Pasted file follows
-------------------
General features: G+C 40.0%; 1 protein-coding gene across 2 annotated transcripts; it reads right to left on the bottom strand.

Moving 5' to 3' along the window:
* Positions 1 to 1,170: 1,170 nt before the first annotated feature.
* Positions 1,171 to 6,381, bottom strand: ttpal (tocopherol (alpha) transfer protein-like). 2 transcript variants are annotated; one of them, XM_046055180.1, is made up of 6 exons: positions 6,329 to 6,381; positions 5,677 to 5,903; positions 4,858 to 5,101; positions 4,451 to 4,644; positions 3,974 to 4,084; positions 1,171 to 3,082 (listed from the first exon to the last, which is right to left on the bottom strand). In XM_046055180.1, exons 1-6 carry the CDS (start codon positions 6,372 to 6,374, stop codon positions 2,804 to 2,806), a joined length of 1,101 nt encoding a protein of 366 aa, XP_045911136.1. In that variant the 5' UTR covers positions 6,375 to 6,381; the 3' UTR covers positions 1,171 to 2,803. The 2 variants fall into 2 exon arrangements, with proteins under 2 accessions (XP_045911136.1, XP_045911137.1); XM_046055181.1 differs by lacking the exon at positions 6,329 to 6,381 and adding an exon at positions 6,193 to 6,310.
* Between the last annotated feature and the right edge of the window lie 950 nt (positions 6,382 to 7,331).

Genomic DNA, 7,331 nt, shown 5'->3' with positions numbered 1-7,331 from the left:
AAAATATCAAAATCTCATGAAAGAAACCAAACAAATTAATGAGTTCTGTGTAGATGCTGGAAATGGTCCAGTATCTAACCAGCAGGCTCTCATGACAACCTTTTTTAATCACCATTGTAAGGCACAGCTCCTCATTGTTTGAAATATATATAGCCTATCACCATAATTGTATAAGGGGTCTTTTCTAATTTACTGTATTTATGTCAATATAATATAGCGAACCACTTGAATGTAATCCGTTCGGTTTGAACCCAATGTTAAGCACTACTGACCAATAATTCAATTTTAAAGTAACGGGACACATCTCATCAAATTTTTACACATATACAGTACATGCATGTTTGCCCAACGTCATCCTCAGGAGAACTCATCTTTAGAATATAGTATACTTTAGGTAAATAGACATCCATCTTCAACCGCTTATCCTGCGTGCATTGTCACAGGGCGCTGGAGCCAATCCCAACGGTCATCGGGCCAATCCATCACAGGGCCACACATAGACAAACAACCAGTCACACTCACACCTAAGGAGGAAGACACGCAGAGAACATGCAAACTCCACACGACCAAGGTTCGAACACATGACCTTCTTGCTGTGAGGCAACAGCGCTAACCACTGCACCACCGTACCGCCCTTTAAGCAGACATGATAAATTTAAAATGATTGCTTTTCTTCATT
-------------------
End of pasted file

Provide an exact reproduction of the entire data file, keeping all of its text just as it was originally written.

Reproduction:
General features: G+C 40.0%; 1 protein-coding gene across 2 annotated transcripts; it reads right to left on the bottom strand.

Moving 5' to 3' along the window:
* Positions 1 to 1,170: 1,170 nt before the first annotated feature.
* Positions 1,171 to 6,381, bottom strand: ttpal (tocopherol (alpha) transfer protein-like). 2 transcript variants are annotated; one of them, XM_046055180.1, is made up of 6 exons: positions 6,329 to 6,381; positions 5,677 to 5,903; positions 4,858 to 5,101; positions 4,451 to 4,644; positions 3,974 to 4,084; positions 1,171 to 3,082 (listed from the first exon to the last, which is right to left on the bottom strand). In XM_046055180.1, exons 1-6 carry the CDS (start codon positions 6,372 to 6,374, stop codon positions 2,804 to 2,806), a joined length of 1,101 nt encoding a protein of 366 aa, XP_045911136.1. In that variant the 5' UTR covers positions 6,375 to 6,381; the 3' UTR covers positions 1,171 to 2,803. The 2 variants fall into 2 exon arrangements, with proteins under 2 accessions (XP_045911136.1, XP_045911137.1); XM_046055181.1 differs by lacking the exon at positions 6,329 to 6,381 and adding an exon at positions 6,193 to 6,310.
* Between the last annotated feature and the right edge of the window lie 950 nt (positions 6,382 to 7,331).

Genomic DNA, 7,331 nt, shown 5'->3' with positions numbered 1-7,331 from the left:
AAAATATCAAAATCTCATGAAAGAAACCAAACAAATTAATGAGTTCTGTGTAGATGCTGGAAATGGTCCAGTATCTAACCAGCAGGCTCTCATGACAACCTTTTTTAATCACCATTGTAAGGCACAGCTCCTCATTGTTTGAAATATATATAGCCTATCACCATAATTGTATAAGGGGTCTTTTCTAATTTACTGTATTTATGTCAATATAATATAGCGAACCACTTGAATGTAATCCGTTCGGTTTGAACCCAATGTTAAGCACTACTGACCAATAATTCAATTTTAAAGTAACGGGACACATCTCATCAAATTTTTACACATATACAGTACATGCATGTTTGCCCAACGTCATCCTCAGGAGAACTCATCTTTAGAATATAGTATACTTTAGGTAAATAGACATCCATCTTCAACCGCTTATCCTGCGTGCATTGTCACAGGGCGCTGGAGCCAATCCCAACGGTCATCGGGCCAATCCATCACAGGGCCACACATAGACAAACAACCAGTCACACTCACACCTAAGGAGGAAGACACGCAGAGAACATGCAAACTCCACACGACCAAGGTTCGAACACATGACCTTCTTGCTGTGAGGCAACAGCGCTAACCACTGCACCACCGTACCGCCCTTTAAGCAGACATGATAAATTTAAAATGATTGCTTTTCTTCATT